Even so, it is good for them to know that they can have a say in the matter. During this time, it is important to remind the children of how much they are loved, and to let them know how important they are even in the process of divorce. If the parents cannot agree, then a judge will decide.
Frequently Asked Questions About Child Custody
Can parents decide on child custody?
If the parents are on friendly terms and they can come up with a child custody agreement, they can usually come up with their own arrangement, but a judge will have to look it over before it is made into an official court order.
What if we can’t agree on custody?
If the parents cannot agree on a child custody arrangement, the judge will have to decide for them based on the best interests of the child doctrine. In this situation, the judge will consider a number of factors, such as the parents’ wishes, the child’s wishes, each parent’s financial ability to support their child, any history of domestic violence, etc.
Can a parent’s mental illness impact child custody?
It is possible, but it’s not absolute. If a parent has a severe mental illness that affects their ability to take care of their children, it can present a problem. On the other hand, if the parent is receiving treatment and under the care of a doctor, and the mental illness is not affecting their parenting abilities, it may not be an issue at all.
At what age can a child choose which parent to live with?
It is a common misconception that once children reach the magic age of 12, 13, or 14, that they can choose which parent to live with, but this just isn’t the case. Only a judge has the power to make custody decisions. However, judges are interested in hearing about children’s preferences, even if they are younger than 12-years-old.
Judges will definitely give more weight to the wishes of a mature child, or an older child, but at the same time judges are aware that children are easily manipulated by adults, so they must evaluate the whole situation, not just the child’s wishes, before making a decision about custody.
Is it okay to move out if I want to fight for custody?
You may feel like living under the same roof of your spouse has become unbearable, but if you want to fight for custody and you foresee a child custody battle, you should NOT move out of the family home until you: 1) seek an attorney’s advice, and 2) have secured temporary child custody orders in place before you even think of packing your bags.
Why? Because, if you’re arguing that you’re the “better” parent, moving out sends a powerful message to the court that your spouse is suitable by your standards to care for your children most of the time. Plus, once you have a status quo established, it can be difficult to change it.
Can a parent lose custody because of an affair?
Unless the parent did something extremely neglectful, like leave their seven-year-old home alone so they could go out with their paramour, this is highly unlikely. In most California divorce cases, cheating will not usually impact child custody unless it directly affected the children’s safety, physical or emotional well-being.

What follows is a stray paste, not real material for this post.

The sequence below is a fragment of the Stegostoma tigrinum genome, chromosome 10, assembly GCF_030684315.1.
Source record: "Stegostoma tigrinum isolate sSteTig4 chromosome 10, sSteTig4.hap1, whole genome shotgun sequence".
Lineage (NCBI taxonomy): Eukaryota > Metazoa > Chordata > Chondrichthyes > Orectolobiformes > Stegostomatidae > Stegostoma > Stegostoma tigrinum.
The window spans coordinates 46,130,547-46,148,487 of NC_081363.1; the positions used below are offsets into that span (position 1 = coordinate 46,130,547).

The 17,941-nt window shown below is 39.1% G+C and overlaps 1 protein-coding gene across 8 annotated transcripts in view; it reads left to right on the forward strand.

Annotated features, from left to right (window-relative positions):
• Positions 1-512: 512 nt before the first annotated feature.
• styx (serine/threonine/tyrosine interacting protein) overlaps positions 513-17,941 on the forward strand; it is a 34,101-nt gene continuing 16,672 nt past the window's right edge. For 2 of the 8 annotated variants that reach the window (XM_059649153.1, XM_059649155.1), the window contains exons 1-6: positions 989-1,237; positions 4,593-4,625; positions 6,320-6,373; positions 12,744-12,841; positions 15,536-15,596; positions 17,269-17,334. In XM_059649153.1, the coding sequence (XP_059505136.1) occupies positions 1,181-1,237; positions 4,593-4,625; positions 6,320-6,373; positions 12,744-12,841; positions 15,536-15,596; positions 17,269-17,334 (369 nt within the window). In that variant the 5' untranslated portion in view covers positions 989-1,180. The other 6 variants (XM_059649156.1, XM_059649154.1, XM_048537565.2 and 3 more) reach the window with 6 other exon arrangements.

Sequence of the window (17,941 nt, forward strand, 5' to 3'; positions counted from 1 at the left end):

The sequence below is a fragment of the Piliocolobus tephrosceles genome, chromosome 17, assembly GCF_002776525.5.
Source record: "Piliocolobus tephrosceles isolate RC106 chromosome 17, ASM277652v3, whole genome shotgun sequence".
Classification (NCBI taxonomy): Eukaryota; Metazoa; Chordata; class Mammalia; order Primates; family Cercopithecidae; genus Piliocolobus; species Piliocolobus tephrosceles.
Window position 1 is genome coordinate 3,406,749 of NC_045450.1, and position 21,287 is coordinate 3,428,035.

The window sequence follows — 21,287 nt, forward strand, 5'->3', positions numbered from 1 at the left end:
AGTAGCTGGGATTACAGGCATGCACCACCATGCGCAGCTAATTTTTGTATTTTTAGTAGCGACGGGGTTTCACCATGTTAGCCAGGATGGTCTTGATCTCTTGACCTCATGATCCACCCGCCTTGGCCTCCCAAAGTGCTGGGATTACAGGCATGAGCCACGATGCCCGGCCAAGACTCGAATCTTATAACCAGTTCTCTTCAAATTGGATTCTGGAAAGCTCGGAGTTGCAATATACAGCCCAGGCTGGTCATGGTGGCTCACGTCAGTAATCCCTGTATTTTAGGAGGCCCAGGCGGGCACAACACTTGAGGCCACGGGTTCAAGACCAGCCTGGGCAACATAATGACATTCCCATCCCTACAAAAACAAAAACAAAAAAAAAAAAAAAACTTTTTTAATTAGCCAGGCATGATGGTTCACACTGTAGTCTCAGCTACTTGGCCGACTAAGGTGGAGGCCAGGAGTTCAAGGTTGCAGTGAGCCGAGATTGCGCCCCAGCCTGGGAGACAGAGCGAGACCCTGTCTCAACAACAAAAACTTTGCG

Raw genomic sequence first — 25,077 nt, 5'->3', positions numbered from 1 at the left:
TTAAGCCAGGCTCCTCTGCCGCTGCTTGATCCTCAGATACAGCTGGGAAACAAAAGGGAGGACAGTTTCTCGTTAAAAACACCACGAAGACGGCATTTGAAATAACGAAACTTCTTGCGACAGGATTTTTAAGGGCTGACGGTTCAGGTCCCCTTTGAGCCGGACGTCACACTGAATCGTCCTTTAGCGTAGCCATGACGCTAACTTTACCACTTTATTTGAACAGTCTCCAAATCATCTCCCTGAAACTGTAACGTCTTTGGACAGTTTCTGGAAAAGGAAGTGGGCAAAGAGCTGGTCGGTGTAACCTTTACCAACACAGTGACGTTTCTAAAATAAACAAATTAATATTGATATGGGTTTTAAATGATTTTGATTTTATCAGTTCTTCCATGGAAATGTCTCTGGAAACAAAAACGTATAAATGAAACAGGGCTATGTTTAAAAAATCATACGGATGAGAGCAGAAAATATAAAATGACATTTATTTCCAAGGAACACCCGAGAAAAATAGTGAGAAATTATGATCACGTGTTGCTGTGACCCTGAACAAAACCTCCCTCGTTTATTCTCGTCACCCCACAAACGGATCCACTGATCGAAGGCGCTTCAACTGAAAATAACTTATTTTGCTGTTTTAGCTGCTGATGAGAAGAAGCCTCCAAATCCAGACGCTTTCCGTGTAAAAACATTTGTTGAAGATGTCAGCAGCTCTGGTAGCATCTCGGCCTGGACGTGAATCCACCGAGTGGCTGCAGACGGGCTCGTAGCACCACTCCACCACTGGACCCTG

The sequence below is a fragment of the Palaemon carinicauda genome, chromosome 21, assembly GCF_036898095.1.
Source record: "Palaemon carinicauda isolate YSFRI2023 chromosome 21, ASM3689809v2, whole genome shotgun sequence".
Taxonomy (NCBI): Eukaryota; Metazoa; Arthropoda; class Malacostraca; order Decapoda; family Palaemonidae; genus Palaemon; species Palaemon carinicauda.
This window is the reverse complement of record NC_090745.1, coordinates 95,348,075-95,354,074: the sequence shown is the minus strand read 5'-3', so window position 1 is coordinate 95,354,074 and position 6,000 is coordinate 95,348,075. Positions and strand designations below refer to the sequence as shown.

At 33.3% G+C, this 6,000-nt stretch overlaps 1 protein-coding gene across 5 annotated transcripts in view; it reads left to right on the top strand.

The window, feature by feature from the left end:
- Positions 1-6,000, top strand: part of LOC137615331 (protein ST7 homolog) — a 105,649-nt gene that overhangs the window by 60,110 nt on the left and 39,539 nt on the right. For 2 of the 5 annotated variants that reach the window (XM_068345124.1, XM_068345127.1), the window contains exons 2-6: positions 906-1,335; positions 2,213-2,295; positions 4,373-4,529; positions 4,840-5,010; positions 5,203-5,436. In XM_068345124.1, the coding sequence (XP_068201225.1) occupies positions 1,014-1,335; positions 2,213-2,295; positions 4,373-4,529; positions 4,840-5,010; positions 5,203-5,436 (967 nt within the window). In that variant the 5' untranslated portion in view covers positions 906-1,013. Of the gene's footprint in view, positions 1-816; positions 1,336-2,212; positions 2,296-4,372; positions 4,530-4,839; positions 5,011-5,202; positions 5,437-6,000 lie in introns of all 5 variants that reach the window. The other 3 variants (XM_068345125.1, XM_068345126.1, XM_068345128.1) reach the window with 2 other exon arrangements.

Can I ask for joint custody?
The first place to start is to run it by your spouse. If he or she is on board, you can create a Parenting Plan that involves a joint custody arrangement. If your spouse is fighting you on this, you can certainly ask the court for joint custody, even if you’re a father or have spent less time raising the kids.
As a general rule, the courts lean toward joint custody arrangements because they benefit children the most. This arrangement works best when parents can live close to each other so school pick-ups and drop-offs are convenient.
Note: If joint custody is ordered, it does not necessarily mean that no child support will be paid. Typically, the parent who earns more still may have to pay some child support to the lower-earning parent. They may also have to pay for health insurance and a portion of the job-related childcare expenses.
What if a parent is abusing a child?
If a parent has been convicted of domestic violence, it can definitely impact child custody. An abusive parent may be ordered to move out of the family home, pay child support, and only see their children during supervised visits. If the abuse was sexual, or if the abuse was severe, the abusive parent could lose their parental rights.
However, not all abusive parents lose their parental rights. Sometimes, they are awarded unsupervised parenting time after they follow the court’s orders; for example, they complete a one-year batterer’s intervention program, they follow the conditions in their domestic violence restraining order, they follow the terms of their probation or parole, and they complete substance abuse classes (if court-ordered).
Get in Touch with Claery & Hammond, LLP Today
We understand that this is a sensitive situation that could greatly affect your family and your relationship with your children, and our team can provide you with the caring and outstanding legal counsel you need and deserve. When children are involved in a divorce or separation, custody disputes frequently arise.
If you are having problems determining a child custody arrangement with the other parent, you will need to hire a Los Angeles child custody lawyer to handle the situation. Often when two parents split up, child custody must be decided and the arrangement will have to be adhered to by both parties, otherwise legal action may become necessary.
If you are a parent who is going through a divorce and needs help getting custody of your children, or are trying to take action against the other parent because they are disregarding previous custody arrangements, a child custody attorney in Los Angeles at Claery & Hammond, LLP can help you. Founding partner Lance Claery and attorney Eli Hammond are experienced in child custody laws and family law, and frequently handle situations involving custody disputes.